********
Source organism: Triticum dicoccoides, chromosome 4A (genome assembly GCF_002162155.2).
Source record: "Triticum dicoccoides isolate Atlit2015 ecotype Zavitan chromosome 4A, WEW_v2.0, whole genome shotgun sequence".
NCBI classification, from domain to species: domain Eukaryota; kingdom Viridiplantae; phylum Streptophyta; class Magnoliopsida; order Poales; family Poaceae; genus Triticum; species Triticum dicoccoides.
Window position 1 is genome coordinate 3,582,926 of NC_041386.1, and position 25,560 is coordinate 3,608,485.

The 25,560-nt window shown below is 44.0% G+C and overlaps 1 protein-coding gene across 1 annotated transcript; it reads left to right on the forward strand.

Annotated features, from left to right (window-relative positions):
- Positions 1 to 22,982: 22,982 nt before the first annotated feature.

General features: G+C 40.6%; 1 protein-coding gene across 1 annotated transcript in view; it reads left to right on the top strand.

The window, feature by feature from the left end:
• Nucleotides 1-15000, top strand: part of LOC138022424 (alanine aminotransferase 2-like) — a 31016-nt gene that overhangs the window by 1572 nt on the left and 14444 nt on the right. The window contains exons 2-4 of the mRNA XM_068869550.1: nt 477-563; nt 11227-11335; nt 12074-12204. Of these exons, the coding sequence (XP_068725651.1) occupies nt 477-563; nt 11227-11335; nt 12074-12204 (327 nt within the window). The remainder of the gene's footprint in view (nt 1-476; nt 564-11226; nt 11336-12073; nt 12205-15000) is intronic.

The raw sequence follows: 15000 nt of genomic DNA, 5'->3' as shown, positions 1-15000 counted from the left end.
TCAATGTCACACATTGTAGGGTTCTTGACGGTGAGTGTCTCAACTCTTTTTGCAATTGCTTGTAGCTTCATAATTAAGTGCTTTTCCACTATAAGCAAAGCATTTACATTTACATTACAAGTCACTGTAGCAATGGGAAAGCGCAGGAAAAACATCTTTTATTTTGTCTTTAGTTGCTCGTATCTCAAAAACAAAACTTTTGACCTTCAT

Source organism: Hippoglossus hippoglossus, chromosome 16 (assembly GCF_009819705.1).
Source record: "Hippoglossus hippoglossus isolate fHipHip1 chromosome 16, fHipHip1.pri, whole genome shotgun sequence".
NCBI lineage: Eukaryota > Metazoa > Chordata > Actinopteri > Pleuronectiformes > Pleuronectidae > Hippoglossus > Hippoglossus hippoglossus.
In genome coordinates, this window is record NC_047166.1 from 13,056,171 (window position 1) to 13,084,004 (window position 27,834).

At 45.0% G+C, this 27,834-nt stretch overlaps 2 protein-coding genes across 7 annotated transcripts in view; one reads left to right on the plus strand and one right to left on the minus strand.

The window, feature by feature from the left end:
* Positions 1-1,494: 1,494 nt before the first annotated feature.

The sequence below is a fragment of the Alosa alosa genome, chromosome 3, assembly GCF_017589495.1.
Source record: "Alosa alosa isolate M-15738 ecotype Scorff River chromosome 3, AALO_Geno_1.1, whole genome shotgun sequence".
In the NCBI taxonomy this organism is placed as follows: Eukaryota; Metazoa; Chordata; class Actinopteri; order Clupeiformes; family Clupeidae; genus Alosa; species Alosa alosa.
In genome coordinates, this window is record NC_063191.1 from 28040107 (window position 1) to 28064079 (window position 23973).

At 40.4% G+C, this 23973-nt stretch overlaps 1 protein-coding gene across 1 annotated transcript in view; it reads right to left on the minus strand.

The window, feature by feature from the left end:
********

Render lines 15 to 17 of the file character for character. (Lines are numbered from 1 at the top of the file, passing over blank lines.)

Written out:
NCBI lineage: Eukaryota > Metazoa > Chordata > Actinopteri > Pleuronectiformes > Pleuronectidae > Hippoglossus > Hippoglossus hippoglossus.
In genome coordinates, this window is record NC_047166.1 from 13,056,171 (window position 1) to 13,084,004 (window position 27,834).

At 45.0% G+C, this 27,834-nt stretch overlaps 2 protein-coding genes across 7 annotated transcripts in view; one reads left to right on the plus strand and one right to left on the minus strand.